November 28, 2012
Supreme Court Action: The Federal Arbitration Act Applies To The States
The Supreme Court issued one per curiam opinion on Monday. The case is Nitro-Lift Technologies, L.L.C. v. Howard (11-1377). The opinion reinforces the application of the Federal Arbitration Act (FAA) in state courts as controlling over state statutes and court decisions to the contrary. The dispute arose over the interpretation of a contract containing both a non-compete clause and an arbitration clause. Two former employees of Nitro-Lift left the company to work for a competitor. Nitro-Lift served them with a demand to arbitrate. They filed suit in Oklahoma state court asking that the noncompetition agreements to be held null and void. The district court found the arbitration clause to be valid and said the dispute over the non-compete clauses should be settled by the arbitrator.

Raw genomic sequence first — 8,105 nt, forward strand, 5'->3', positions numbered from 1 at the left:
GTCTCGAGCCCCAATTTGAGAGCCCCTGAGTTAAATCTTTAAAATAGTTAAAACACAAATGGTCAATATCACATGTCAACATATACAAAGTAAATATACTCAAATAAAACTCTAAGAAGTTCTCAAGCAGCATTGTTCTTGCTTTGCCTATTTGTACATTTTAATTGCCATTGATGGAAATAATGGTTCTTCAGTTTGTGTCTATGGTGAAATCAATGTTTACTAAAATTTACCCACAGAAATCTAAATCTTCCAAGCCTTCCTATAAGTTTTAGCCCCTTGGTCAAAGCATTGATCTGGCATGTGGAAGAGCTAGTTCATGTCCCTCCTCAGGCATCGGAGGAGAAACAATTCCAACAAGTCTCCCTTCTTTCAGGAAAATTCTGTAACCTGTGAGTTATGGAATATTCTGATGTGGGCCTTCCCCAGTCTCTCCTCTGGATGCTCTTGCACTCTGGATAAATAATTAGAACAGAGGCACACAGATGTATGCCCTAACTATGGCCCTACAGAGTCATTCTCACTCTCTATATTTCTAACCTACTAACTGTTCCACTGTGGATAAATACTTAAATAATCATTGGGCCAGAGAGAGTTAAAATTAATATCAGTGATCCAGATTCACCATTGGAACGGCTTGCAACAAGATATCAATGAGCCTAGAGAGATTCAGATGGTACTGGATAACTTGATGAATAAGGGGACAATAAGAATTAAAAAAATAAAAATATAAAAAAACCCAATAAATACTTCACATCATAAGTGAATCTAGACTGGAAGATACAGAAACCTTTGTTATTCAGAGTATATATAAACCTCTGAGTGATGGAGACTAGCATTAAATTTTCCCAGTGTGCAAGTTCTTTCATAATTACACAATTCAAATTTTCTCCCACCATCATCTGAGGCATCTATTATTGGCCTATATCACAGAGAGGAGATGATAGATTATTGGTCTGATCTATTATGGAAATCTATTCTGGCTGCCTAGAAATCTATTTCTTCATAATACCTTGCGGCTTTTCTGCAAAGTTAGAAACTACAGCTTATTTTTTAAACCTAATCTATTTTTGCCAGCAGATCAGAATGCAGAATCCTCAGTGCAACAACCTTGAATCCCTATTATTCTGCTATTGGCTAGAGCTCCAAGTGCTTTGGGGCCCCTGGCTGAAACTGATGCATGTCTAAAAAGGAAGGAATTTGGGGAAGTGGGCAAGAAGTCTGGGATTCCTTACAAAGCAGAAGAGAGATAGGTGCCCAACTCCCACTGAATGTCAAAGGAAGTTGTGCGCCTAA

The Oklahoma Supreme Court issued a contrary decision. It held that a state statute limits the enforcement of non-compete clauses. That court analyzed U.S. Supreme Court decisions and declared that it could review the underlying contract despite the arbitration clause. The Oklahoma Supreme Court further indicated that its decision was made under adequate and independent state grounds which would deprive the U.S. Supreme Court of jurisdiction.
The Court cited earlier opinions holding that the FAA applied to the states and that there were no exceptions under the Supremacy Clause when state and federal law conflict. Neither the trial court nor the Oklahoma Supreme Court found the arbitration clause invalid. The arbitrator under these circumstances is the one to determine whether the clause survives Oklahoma statutory law.
The opinion is notable in its language criticizing the Oklahoma Supreme Court for ignoring U.S. Supreme Court precedent and writing its opinion in a way to evade review. I guess this is an example of what they call judicial tough love. [MG]